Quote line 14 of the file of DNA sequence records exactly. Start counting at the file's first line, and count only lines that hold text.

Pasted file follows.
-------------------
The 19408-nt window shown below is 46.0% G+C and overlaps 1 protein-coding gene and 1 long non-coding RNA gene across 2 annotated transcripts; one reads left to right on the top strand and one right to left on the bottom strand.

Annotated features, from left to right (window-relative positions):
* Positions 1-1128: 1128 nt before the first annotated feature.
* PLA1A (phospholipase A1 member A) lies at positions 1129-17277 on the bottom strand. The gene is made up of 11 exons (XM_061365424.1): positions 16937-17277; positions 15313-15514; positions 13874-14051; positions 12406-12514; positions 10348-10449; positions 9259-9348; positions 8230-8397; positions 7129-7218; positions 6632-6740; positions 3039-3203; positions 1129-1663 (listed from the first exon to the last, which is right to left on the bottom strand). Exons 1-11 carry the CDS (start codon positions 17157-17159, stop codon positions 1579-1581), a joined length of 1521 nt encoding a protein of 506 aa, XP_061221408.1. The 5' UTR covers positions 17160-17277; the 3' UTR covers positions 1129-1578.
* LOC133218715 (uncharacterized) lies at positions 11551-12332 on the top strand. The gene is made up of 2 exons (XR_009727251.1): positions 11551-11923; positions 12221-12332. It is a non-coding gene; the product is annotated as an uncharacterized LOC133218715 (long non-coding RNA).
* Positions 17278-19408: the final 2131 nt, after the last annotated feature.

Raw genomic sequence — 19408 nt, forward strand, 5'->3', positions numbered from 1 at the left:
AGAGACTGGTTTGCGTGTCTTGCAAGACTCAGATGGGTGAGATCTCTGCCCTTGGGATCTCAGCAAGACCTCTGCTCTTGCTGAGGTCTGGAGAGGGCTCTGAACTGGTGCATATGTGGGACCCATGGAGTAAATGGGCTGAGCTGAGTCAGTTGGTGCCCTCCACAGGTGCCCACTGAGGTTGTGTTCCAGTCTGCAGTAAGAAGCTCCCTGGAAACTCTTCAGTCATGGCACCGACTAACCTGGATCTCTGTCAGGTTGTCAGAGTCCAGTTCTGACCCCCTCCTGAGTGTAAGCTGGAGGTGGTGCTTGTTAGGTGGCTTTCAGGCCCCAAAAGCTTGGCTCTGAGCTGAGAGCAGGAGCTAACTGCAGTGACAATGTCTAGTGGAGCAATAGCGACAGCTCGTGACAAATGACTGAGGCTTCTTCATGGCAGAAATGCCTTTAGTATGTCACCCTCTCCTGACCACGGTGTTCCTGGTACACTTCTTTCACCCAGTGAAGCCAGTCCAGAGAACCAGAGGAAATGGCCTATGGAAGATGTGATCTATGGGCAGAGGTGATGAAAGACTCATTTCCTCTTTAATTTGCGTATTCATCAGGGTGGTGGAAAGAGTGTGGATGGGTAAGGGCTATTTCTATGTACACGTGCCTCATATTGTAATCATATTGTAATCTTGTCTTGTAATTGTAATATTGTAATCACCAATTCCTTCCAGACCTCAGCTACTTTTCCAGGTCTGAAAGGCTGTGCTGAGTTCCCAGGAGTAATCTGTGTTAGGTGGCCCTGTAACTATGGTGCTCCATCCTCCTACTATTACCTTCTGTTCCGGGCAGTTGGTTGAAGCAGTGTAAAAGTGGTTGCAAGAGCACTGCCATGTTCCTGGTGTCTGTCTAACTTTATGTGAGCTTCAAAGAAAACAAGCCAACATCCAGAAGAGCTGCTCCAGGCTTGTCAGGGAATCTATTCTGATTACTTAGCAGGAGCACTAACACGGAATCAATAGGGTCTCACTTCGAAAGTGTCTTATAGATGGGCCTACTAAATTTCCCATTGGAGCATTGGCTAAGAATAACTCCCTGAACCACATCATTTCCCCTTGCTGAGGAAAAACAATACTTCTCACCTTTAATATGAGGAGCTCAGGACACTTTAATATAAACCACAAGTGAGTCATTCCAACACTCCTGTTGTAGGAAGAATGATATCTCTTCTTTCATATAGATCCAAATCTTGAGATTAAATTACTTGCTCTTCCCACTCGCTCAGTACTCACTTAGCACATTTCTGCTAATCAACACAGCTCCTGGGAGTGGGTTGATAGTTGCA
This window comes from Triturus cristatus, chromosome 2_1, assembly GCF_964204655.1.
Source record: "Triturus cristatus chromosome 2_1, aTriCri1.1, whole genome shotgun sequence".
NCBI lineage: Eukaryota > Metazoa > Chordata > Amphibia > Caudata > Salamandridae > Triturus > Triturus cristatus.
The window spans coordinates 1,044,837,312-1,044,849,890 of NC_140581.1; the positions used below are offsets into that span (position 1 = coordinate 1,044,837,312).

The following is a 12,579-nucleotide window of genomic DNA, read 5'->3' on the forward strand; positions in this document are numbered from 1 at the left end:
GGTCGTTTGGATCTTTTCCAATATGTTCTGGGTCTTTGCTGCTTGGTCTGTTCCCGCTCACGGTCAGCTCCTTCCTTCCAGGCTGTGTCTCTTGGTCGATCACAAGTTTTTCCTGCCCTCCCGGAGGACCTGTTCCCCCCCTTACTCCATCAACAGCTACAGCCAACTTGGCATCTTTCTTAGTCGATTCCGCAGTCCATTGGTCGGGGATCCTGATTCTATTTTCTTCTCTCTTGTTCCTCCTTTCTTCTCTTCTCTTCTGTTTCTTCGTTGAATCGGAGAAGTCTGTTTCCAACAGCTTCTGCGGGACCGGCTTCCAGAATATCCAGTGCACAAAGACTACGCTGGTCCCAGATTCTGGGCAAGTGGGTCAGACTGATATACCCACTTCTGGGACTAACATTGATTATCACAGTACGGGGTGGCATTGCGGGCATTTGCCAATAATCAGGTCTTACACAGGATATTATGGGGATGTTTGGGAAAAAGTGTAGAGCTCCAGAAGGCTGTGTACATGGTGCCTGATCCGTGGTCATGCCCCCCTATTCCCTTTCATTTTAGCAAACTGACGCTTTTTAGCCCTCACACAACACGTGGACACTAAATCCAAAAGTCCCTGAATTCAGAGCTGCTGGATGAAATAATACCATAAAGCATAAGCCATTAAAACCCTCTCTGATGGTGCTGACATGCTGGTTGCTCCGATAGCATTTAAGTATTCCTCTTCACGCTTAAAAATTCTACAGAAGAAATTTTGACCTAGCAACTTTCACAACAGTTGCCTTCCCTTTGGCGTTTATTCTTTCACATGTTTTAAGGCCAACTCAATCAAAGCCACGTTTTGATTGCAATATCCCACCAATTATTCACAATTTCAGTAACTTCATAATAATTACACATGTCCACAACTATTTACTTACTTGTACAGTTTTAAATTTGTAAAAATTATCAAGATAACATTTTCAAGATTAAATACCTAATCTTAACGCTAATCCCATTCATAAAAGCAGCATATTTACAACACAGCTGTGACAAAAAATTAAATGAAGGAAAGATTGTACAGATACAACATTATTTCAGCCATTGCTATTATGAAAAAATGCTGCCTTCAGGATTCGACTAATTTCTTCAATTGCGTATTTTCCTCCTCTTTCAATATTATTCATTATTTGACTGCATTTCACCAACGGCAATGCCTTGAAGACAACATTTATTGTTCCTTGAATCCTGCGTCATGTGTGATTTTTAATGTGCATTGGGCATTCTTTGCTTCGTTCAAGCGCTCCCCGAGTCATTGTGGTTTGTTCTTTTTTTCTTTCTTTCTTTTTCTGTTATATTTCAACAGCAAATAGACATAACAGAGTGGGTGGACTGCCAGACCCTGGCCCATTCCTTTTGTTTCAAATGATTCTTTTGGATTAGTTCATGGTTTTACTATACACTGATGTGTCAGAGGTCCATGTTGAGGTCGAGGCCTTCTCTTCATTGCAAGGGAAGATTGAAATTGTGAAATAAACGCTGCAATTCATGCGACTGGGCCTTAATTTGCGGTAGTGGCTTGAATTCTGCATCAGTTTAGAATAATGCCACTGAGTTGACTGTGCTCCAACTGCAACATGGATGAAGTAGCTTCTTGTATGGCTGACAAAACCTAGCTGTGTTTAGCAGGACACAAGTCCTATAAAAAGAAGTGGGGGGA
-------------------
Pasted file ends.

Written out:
GGTCGTTTGGATCTTTTCCAATATGTTCTGGGTCTTTGCTGCTTGGTCTGTTCCCGCTCACGGTCAGCTCCTTCCTTCCAGGCTGTGTCTCTTGGTCGATCACAAGTTTTTCCTGCCCTCCCGGAGGACCTGTTCCCCCCCTTACTCCATCAACAGCTACAGCCAACTTGGCATCTTTCTTAGTCGATTCCGCAGTCCATTGGTCGGGGATCCTGATTCTATTTTCTTCTCTCTTGTTCCTCCTTTCTTCTCTTCTCTTCTGTTTCTTCGTTGAATCGGAGAAGTCTGTTTCCAACAGCTTCTGCGGGACCGGCTTCCAGAATATCCAGTGCACAAAGACTACGCTGGTCCCAGATTCTGGGCAAGTGGGTCAGACTGATATACCCACTTCTGGGACTAACATTGATTATCACAGTACGGGGTGGCATTGCGGGCATTTGCCAATAATCAGGTCTTACACAGGATATTATGGGGATGTTTGGGAAAAAGTGTAGAGCTCCAGAAGGCTGTGTACATGGTGCCTGATCCGTGGTCATGCCCCCCTATTCCCTTTCATTTTAGCAAACTGACGCTTTTTAGCCCTCACACAACACGTGGACACTAAATCCAAAAGTCCCTGAATTCAGAGCTGCTGGATGAAATAATACCATAAAGCATAAGCCATTAAAACCCTCTCTGATGGTGCTGACATGCTGGTTGCTCCGATAGCATTTAAGTATTCCTCTTCACGCTTAAAAATTCTACAGAAGAAATTTTGACCTAGCAACTTTCACAACAGTTGCCTTCCCTTTGGCGTTTATTCTTTCACATGTTTTAAGGCCAACTCAATCAAAGCCACGTTTTGATTGCAATATCCCACCAATTATTCACAATTTCAGTAACTTCATAATAATTACACATGTCCACAACTATTTACTTACTTGTACAGTTTTAAATTTGTAAAAATTATCAAGATAACATTTTCAAGATTAAATACCTAATCTTAACGCTAATCCCATTCATAAAAGCAGCATATTTACAACACAGCTGTGACAAAAAATTAAATGAAGGAAAGATTGTACAGATACAACATTATTTCAGCCATTGCTATTATGAAAAAATGCTGCCTTCAGGATTCGACTAATTTCTTCAATTGCGTATTTTCCTCCTCTTTCAATATTATTCATTATTTGACTGCATTTCACCAACGGCAATGCCTTGAAGACAACATTTATTGTTCCTTGAATCCTGCGTCATGTGTGATTTTTAATGTGCATTGGGCATTCTTTGCTTCGTTCAAGCGCTCCCCGAGTCATTGTGGTTTGTTCTTTTTTTCTTTCTTTCTTTTTCTGTTATATTTCAACAGCAAATAGACATAACAGAGTGGGTGGACTGCCAGACCCTGGCCCATTCCTTTTGTTTCAAATGATTCTTTTGGATTAGTTCATGGTTTTACTATACACTGATGTGTCAGAGGTCCATGTTGAGGTCGAGGCCTTCTCTTCATTGCAAGGGAAGATTGAAATTGTGAAATAAACGCTGCAATTCATGCGACTGGGCCTTAATTTGCGGTAGTGGCTTGAATTCTGCATCAGTTTAGAATAATGCCACTGAGTTGACTGTGCTCCAACTGCAACATGGATGAAGTAGCTTCTTGTATGGCTGACAAAACCTAGCTGTGTTTAGCAGGACACAAGTCCTATAAAAAGAAGTGGGGGGA